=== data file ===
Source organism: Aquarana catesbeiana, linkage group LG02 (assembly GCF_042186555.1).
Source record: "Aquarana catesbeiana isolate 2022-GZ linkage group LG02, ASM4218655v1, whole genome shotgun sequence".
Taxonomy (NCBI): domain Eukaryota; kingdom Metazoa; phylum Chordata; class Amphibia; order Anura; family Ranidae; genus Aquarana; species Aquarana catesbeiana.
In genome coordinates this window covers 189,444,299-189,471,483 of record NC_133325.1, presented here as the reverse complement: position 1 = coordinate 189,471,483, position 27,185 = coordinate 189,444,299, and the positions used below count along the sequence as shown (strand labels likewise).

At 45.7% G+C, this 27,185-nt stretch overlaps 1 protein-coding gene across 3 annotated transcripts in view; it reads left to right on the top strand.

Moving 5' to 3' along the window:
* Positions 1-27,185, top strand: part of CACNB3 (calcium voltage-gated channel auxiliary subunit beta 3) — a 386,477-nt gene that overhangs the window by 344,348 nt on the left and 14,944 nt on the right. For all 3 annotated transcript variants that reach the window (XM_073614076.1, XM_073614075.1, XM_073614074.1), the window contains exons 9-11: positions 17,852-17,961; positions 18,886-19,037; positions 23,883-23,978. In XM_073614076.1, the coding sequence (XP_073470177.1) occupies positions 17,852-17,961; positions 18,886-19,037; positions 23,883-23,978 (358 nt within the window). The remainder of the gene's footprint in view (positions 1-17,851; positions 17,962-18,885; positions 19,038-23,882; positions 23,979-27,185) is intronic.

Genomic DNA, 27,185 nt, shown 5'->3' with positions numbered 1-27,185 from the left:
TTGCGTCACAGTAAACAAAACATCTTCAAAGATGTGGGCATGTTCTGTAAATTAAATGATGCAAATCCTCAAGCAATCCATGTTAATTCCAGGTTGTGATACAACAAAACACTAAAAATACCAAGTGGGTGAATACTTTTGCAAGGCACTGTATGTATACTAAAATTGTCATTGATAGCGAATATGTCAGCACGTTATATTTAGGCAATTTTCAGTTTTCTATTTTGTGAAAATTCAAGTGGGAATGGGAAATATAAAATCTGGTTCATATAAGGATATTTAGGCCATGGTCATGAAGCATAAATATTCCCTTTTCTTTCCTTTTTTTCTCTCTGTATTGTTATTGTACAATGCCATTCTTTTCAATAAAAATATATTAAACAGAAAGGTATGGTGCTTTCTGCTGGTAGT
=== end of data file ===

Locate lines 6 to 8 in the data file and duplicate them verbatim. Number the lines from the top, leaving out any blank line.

Moving 5' to 3' along the window:
* Positions 1-27,185, top strand: part of CACNB3 (calcium voltage-gated channel auxiliary subunit beta 3) — a 386,477-nt gene that overhangs the window by 344,348 nt on the left and 14,944 nt on the right. For all 3 annotated transcript variants that reach the window (XM_073614076.1, XM_073614075.1, XM_073614074.1), the window contains exons 9-11: positions 17,852-17,961; positions 18,886-19,037; positions 23,883-23,978. In XM_073614076.1, the coding sequence (XP_073470177.1) occupies positions 17,852-17,961; positions 18,886-19,037; positions 23,883-23,978 (358 nt within the window). The remainder of the gene's footprint in view (positions 1-17,851; positions 17,962-18,885; positions 19,038-23,882; positions 23,979-27,185) is intronic.

Genomic DNA, 27,185 nt, shown 5'->3' with positions numbered 1-27,185 from the left: